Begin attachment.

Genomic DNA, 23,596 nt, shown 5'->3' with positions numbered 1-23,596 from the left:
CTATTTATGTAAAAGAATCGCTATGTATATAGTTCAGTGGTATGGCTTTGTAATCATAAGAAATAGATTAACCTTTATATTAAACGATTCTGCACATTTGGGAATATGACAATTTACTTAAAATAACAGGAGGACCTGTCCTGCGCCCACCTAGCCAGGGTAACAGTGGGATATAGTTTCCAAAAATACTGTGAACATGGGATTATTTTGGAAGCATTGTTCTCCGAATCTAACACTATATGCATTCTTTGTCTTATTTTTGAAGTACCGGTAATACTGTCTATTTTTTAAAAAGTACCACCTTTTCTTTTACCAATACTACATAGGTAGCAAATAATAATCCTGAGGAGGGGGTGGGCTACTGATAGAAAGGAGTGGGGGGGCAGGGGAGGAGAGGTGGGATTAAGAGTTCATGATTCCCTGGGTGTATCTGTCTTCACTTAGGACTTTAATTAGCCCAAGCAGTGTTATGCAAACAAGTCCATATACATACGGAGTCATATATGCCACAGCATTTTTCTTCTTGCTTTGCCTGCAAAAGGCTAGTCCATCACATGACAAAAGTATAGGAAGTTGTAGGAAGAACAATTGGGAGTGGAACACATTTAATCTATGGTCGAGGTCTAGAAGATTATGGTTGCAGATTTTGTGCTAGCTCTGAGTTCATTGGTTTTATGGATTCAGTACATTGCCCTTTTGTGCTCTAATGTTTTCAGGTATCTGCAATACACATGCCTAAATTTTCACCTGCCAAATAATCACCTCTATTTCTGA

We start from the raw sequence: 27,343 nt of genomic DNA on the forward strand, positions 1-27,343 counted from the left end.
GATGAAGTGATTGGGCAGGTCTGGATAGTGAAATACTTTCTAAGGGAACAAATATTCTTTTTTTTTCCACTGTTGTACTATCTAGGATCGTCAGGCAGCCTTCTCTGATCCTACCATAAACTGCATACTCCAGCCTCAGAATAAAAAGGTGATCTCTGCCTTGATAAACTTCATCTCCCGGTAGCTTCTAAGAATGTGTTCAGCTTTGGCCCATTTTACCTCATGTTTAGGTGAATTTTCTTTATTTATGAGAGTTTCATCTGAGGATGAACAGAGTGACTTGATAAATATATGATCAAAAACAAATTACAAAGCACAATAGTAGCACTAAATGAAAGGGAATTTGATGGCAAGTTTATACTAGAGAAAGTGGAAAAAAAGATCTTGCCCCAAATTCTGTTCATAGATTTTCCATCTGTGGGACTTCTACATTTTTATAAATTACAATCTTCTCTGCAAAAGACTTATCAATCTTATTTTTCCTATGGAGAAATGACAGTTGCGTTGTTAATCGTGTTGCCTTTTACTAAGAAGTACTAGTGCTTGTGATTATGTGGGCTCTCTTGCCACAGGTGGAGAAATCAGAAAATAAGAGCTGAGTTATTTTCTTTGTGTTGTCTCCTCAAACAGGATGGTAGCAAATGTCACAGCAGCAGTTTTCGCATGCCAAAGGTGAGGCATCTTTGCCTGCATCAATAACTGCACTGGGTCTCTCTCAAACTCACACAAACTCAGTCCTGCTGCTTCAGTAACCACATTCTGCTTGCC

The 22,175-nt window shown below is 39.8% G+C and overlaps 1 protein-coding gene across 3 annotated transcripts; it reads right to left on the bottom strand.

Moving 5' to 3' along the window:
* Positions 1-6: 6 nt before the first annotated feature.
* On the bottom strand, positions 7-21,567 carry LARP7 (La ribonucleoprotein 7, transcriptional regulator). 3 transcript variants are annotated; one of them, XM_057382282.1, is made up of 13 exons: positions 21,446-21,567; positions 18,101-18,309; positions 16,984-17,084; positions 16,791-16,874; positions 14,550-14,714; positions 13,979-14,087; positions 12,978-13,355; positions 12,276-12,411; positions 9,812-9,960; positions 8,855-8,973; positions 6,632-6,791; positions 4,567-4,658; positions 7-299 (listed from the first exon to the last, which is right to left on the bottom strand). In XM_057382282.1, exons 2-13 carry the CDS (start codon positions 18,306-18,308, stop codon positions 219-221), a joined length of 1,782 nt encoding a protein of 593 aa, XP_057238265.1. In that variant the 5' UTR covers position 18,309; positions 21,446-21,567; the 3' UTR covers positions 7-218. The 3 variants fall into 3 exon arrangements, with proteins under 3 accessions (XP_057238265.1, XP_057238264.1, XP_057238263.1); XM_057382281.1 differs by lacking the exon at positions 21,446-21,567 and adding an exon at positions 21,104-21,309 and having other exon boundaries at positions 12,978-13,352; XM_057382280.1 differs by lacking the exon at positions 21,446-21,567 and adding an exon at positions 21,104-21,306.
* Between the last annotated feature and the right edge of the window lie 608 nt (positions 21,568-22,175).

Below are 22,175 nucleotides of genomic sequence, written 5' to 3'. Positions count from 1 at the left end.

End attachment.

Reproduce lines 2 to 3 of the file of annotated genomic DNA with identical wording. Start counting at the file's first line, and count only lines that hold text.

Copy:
CTATTTATGTAAAAGAATCGCTATGTATATAGTTCAGTGGTATGGCTTTGTAATCATAAGAAATAGATTAACCTTTATATTAAACGATTCTGCACATTTGGGAATATGACAATTTACTTAAAATAACAGGAGGACCTGTCCTGCGCCCACCTAGCCAGGGTAACAGTGGGATATAGTTTCCAAAAATACTGTGAACATGGGATTATTTTGGAAGCATTGTTCTCCGAATCTAACACTATATGCATTCTTTGTCTTATTTTTGAAGTACCGGTAATACTGTCTATTTTTTAAAAAGTACCACCTTTTCTTTTACCAATACTACATAGGTAGCAAATAATAATCCTGAGGAGGGGGTGGGCTACTGATAGAAAGGAGTGGGGGGGCAGGGGAGGAGAGGTGGGATTAAGAGTTCATGATTCCCTGGGTGTATCTGTCTTCACTTAGGACTTTAATTAGCCCAAGCAGTGTTATGCAAACAAGTCCATATACATACGGAGTCATATATGCCACAGCATTTTTCTTCTTGCTTTGCCTGCAAAAGGCTAGTCCATCACATGACAAAAGTATAGGAAGTTGTAGGAAGAACAATTGGGAGTGGAACACATTTAATCTATGGTCGAGGTCTAGAAGATTATGGTTGCAGATTTTGTGCTAGCTCTGAGTTCATTGGTTTTATGGATTCAGTACATTGCCCTTTTGTGCTCTAATGTTTTCAGGTATCTGCAATACACATGCCTAAATTTTCACCTGCCAAATAATCACCTCTATTTCTGA

We start from the raw sequence: 27,343 nt of genomic DNA on the forward strand, positions 1-27,343 counted from the left end.